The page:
I was trying to wait til our last frost date (May 28,) but I think our straw bale garden is ready for planting now!
1) Conditioning bales to be planted directly into (shown as the 3 small squares.)
2) Using bales to create a raised bed frame, which we then filled with compost (bottom, left.)
We also have the 3 whiskey barrels and our original garden bed (located just under the stone wall.)
Construction of both straw beds was quick. Most of the time involved was moving compost from the bins into the framed bed. We cheated and are using 1st cutting hay instead of straw because we had it handy, and fully expect to deal with some weeds later as a result. We will condition the bales for the next 2-3 weeks (following instructions found here) and they should be ready for planting by May. An added benefit is that at the end of the season, the composted bales can be spread over our yard to enrich our non-existent soil. Only drawback so far is that the goats seem to like playing on them. Hopefully they won’t be so tempting as launch pads once there are plants growing in them.
If you’ve been following our Twitter feed, you may already know some of this month’s highlights. But just in case, here’s a quick rundown:
At at 8:00am on March 9th, we set 37 eggs (14 Blue Laced Red Wyandottes, 15 New Hampshires, & 8 Swedish Flower Hens) in the incubator. We had the eggs shipped to us from breeders in 3 different states: OH, CA, & FL. Shipping eggs is always a bit of a risk. Even if they all arrive intact, they usually still have a lower hatch rate due to rough handling in transit. We candled the eggs seven days after setting and removed 12 that were not developing. The remaining 25 still looked good when we candled again at day 14. We will candle one last time tomorrow morning before preparing for hatch day. Looks like our Easter chicks are on schedule! If all goes well, we will attempt hatching some turkey eggs in April.
The same weekend we set the eggs, we also started some veggie seeds. Broccoli, tomatoes, peppers, onions, and herb seedlings are well on their way. However, late Spring snow has stalled new garden bed preparation. If we can’t get new raised beds built by mid-April, we will try a straw bale bed. I’ve been curious about this technique for a while, and a recent article in the New York Times rekindled my interest.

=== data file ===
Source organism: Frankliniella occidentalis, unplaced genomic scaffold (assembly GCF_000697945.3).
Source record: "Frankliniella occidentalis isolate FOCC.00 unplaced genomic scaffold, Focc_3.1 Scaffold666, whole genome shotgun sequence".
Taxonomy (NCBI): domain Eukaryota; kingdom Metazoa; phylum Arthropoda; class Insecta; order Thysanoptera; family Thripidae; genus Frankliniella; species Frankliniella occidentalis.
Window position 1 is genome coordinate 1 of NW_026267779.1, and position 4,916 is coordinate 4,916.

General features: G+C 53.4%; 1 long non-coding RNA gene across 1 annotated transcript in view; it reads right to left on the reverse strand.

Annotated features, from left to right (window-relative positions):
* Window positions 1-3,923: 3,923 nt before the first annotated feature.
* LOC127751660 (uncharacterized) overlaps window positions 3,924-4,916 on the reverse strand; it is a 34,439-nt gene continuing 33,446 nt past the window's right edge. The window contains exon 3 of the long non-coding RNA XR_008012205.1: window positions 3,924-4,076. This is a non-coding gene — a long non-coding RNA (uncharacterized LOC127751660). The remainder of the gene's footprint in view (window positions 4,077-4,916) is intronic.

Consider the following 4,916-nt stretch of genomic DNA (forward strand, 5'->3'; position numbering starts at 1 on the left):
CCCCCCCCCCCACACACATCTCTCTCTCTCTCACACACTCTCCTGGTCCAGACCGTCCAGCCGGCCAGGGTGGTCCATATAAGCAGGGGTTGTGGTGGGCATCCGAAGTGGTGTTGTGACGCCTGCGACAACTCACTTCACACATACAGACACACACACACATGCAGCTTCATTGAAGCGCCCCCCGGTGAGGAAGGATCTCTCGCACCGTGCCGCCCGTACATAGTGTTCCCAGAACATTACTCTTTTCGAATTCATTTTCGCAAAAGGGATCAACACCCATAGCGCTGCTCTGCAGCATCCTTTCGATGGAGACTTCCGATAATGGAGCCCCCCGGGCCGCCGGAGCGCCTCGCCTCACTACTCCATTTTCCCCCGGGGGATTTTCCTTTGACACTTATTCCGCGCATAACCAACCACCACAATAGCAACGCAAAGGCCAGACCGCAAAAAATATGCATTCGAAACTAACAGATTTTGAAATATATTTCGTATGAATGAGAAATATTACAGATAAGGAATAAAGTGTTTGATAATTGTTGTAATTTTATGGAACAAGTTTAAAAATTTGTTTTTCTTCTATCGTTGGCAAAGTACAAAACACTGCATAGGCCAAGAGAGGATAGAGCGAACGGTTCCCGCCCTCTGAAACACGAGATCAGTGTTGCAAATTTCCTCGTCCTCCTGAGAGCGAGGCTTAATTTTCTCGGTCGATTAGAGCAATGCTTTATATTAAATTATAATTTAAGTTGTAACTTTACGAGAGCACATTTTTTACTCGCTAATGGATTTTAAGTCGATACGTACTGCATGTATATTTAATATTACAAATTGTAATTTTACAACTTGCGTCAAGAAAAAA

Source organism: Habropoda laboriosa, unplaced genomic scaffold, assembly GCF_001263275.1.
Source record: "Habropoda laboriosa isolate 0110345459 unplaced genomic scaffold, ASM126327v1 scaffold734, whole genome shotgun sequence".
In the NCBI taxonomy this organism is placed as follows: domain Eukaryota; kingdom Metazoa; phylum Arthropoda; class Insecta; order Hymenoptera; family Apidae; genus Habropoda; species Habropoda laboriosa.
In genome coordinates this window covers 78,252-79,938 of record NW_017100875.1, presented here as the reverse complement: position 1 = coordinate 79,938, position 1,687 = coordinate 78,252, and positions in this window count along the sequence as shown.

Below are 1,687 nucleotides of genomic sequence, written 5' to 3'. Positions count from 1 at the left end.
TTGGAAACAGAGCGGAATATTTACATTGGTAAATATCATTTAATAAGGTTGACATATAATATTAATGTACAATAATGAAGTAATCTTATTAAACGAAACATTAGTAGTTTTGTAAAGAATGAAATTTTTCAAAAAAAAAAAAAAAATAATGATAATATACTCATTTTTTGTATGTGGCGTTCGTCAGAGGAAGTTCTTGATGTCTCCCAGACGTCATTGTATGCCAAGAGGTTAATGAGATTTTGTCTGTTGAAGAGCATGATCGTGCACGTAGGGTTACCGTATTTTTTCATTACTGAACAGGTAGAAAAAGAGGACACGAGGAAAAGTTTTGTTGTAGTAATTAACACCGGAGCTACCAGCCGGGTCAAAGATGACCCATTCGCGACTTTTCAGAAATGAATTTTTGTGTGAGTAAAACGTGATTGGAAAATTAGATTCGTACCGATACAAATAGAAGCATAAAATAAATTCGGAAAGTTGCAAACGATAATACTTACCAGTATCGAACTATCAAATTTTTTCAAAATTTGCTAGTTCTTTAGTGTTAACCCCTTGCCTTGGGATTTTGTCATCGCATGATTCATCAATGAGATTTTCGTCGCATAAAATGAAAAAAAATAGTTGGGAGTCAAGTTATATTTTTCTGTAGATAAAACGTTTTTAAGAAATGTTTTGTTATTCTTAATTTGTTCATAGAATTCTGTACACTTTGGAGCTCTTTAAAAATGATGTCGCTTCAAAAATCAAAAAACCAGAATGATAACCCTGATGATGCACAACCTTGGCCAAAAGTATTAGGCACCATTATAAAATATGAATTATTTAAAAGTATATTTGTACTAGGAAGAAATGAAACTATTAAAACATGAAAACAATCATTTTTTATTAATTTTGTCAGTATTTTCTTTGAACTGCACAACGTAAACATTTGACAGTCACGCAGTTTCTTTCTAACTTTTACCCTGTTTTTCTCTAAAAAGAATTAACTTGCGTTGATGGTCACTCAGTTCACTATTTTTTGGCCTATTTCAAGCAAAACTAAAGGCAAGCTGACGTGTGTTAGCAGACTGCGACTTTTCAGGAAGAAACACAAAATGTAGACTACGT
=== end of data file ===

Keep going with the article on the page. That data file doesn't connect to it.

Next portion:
The goats had a visit from the vet last week to get annual vaccinations and blood taken for CAE/CL testing. We’re anxiously awaiting the results, but hopeful for a clean bill of health.
Barn cat, Neo, is turning into a real mush, begging for pats and playtime every chance he can. A real turn around from when we first got him. Unfortunately, we can’t say the same about our (yet unnamed) second feral rescue. He ran off the first chance he could. He’s been sighted at our neighbor’s house, and we’re working with them to recapture him. We know he’s able to fend for himself, but prefer to see him safely home soon. Hoping some more time in the acclimation pen (in a quieter location) and Neo’s companionship will convince him to stay.
Harvest season is here! Our little, experimental garden bed kept us supplied in tomatoes, cucumbers and basil all summer, but to get the amounts needed do some serious canning I had to turn to our local farms. This past weekend we picked 2 bushels of paste tomatoes, a couple of pounds of assorted hot peppers, and a dozen winter squash for preserving. The squash were easiest. We simply cleaned them and put them aside for curing. Some of the hot peppers were vacuum-sealed and frozen, and the rest are being dehydrated to be turned into pepper flakes and cayenne powder. Most of the tomatoes were processed in a marathon canning session on Sunday, but I saved a few for sun-drying. We also ordered a quarter share of grass-fed beef and a half share of pasture-raised pork from a local farm due to arrive September and October. Since we never received our turkey poults this year, I tracked down a local heirloom turkey breeder who will supply our Thanksgiving bird. Can’t wait for the holidays!
In between goat feedings last weekend, Larry managed to drag a log up the hill to create a 17′ x 5′ semi-raised garden bed. Our soil is mostly gravel, so we spent Memorial Day loosening the soil, removing the biggest rocks, and mixing in compost. Last night I finally got around to planting it with seedlings we purchased from a local organic nursery. If this works well, next year we hope to add a few more beds and start our own plants from seed.
We planted Amish Paste tomatoes, Brandywine tomatoes, cherry tomatoes, broccoli, brussel sprouts, an assortment of peppers, basil, cucumber, and squash. In the past we’ve had a garden near the log cabin, but that spot is a bit too shady to produce well. We still have some herbs growing there, and some Music garlic I planted last fall.